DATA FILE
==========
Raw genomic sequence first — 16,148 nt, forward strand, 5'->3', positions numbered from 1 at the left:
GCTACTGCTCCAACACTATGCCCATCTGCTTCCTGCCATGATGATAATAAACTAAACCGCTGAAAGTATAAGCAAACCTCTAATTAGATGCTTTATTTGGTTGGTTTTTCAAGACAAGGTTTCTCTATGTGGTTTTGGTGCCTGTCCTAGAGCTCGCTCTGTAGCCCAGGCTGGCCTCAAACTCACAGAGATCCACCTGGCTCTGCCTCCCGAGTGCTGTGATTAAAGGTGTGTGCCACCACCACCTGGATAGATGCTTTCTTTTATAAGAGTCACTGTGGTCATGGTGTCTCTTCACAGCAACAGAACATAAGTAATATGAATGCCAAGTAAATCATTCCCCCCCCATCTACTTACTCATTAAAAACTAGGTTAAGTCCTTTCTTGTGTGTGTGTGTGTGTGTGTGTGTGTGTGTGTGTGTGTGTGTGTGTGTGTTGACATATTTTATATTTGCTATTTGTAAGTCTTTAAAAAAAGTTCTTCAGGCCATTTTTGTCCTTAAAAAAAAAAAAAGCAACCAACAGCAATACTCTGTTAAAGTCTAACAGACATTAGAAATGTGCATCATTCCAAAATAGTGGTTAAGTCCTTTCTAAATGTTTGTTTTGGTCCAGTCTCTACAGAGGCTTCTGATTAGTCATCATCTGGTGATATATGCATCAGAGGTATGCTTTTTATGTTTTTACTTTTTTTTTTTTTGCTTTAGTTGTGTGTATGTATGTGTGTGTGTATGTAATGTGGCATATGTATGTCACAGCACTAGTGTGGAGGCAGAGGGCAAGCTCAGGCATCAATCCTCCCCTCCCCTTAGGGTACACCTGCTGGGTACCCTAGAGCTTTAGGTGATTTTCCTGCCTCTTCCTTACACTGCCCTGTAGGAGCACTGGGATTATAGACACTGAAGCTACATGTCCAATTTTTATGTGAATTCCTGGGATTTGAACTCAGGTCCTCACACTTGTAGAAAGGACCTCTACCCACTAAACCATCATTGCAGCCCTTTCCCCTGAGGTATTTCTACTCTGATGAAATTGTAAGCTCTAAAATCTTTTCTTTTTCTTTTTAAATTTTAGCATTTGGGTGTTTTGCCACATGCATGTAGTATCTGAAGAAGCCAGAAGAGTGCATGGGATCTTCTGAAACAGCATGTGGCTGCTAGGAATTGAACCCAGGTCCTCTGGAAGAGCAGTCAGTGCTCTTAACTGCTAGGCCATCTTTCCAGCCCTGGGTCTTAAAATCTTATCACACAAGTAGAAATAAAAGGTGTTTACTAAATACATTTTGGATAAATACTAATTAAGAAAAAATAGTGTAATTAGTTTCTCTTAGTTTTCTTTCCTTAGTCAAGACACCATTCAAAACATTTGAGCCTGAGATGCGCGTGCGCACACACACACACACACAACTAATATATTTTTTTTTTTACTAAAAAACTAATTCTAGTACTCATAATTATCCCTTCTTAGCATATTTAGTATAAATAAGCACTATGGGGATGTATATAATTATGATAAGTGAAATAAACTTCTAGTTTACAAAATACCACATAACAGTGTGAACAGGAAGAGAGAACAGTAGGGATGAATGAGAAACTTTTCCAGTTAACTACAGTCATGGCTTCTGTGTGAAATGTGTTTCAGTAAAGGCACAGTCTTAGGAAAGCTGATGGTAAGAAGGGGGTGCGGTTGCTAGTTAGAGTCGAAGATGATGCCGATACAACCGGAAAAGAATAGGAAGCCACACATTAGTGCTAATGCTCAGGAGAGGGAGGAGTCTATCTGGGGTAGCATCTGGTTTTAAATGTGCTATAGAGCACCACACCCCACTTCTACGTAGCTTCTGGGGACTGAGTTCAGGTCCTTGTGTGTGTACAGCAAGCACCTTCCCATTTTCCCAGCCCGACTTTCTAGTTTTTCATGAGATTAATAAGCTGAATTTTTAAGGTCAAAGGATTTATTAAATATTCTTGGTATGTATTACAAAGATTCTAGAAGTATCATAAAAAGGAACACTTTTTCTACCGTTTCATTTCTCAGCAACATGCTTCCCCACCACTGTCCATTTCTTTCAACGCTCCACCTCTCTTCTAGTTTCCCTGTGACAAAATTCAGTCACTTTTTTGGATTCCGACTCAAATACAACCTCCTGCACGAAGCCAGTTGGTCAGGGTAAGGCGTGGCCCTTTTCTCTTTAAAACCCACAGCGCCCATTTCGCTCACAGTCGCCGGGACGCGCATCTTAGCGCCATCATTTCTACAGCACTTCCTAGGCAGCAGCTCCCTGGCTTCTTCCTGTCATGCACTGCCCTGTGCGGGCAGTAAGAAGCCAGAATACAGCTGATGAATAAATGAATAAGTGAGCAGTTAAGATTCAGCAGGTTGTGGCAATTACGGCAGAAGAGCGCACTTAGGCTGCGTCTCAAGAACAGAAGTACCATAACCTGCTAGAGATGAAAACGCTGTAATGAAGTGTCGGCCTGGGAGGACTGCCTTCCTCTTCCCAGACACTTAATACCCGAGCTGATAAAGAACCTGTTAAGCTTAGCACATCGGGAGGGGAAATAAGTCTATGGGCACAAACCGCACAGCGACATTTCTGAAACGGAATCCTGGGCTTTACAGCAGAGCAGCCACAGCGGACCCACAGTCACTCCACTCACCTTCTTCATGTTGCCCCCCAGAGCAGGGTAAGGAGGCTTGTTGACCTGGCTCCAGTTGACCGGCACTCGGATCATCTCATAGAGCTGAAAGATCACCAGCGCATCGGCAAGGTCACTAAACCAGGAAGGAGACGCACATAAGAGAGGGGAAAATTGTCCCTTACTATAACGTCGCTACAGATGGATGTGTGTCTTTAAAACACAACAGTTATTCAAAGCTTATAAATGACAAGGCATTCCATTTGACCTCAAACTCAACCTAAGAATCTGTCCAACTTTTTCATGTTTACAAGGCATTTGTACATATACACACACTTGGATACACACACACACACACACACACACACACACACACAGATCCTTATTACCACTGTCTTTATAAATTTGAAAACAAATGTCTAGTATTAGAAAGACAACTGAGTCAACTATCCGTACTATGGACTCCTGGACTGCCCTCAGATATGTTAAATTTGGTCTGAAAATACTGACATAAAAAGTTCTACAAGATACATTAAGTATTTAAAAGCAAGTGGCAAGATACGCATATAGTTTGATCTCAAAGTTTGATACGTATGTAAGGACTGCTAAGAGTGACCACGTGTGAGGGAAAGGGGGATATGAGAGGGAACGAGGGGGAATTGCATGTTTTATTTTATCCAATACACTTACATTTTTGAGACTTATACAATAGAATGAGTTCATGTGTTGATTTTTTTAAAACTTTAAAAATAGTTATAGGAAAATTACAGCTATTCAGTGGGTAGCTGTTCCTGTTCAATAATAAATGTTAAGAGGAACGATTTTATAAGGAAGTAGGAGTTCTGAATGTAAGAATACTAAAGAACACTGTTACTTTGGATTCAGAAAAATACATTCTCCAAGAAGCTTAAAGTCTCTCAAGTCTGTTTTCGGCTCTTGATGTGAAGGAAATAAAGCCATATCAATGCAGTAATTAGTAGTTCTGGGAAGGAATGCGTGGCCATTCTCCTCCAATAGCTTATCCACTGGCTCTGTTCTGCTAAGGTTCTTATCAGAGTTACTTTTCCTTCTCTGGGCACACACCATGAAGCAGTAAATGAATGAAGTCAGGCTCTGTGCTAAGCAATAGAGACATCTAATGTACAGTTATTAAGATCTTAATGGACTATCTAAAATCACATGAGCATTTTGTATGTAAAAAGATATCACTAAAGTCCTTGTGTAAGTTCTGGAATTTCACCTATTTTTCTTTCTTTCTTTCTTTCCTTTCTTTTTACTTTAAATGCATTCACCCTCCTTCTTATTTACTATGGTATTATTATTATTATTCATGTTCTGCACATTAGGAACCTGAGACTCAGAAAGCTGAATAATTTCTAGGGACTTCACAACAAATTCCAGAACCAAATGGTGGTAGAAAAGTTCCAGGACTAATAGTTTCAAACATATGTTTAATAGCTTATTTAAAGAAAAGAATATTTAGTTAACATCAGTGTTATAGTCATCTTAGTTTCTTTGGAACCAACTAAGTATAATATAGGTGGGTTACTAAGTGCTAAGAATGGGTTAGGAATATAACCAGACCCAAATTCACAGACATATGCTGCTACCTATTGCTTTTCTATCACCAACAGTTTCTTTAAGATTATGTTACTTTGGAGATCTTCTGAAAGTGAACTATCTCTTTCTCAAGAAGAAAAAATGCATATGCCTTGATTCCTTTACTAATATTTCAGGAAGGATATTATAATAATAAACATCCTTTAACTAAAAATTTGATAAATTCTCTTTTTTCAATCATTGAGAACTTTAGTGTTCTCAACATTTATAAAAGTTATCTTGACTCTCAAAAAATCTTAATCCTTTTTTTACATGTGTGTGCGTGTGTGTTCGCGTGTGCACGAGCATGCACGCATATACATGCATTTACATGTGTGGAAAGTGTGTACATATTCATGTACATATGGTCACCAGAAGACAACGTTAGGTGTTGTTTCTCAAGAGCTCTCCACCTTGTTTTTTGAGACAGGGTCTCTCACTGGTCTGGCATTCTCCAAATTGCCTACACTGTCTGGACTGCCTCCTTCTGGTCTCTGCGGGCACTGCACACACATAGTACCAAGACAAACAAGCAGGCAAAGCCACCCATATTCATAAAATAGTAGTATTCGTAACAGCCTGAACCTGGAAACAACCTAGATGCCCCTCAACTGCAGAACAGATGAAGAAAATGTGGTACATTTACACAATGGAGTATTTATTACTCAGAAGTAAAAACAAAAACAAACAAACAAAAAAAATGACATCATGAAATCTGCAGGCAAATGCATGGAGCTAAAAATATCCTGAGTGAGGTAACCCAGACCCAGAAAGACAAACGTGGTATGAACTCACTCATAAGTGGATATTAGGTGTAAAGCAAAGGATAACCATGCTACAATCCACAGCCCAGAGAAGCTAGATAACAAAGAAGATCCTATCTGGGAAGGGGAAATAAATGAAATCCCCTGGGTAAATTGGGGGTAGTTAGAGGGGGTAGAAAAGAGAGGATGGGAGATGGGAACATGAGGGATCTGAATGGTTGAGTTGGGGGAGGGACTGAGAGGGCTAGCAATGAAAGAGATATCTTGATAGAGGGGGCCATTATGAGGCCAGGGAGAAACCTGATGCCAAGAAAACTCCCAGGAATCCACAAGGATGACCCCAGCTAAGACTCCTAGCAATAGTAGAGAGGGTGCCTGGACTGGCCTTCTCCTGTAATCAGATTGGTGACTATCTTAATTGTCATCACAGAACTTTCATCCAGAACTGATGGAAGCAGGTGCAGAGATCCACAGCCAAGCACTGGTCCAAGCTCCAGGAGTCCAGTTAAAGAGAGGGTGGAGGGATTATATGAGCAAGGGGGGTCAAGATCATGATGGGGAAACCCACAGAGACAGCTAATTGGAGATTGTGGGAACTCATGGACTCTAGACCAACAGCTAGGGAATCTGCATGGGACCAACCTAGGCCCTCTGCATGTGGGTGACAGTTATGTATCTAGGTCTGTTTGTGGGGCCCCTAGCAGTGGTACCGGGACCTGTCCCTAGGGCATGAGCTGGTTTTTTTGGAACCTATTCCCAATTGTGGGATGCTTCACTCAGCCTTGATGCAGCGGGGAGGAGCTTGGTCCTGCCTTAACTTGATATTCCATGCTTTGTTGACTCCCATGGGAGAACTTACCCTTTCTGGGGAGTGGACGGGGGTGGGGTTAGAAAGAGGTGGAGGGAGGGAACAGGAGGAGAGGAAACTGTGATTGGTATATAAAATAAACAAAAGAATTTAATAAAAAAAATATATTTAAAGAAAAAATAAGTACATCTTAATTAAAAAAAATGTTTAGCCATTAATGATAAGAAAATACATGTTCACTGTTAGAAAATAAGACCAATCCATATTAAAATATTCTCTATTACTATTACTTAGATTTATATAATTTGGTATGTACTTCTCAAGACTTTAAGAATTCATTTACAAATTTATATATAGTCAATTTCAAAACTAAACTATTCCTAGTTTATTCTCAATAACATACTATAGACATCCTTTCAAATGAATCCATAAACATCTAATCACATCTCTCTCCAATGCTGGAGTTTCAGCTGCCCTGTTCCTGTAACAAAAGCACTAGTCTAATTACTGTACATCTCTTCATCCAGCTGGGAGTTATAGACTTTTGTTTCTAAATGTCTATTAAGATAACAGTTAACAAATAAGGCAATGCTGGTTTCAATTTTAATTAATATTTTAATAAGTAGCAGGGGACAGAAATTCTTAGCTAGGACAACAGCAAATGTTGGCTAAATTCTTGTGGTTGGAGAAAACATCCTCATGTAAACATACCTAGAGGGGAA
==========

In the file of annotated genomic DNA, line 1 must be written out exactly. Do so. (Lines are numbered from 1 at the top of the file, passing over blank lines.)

Raw genomic sequence first — 16,148 nt, forward strand, 5'->3', positions numbered from 1 at the left: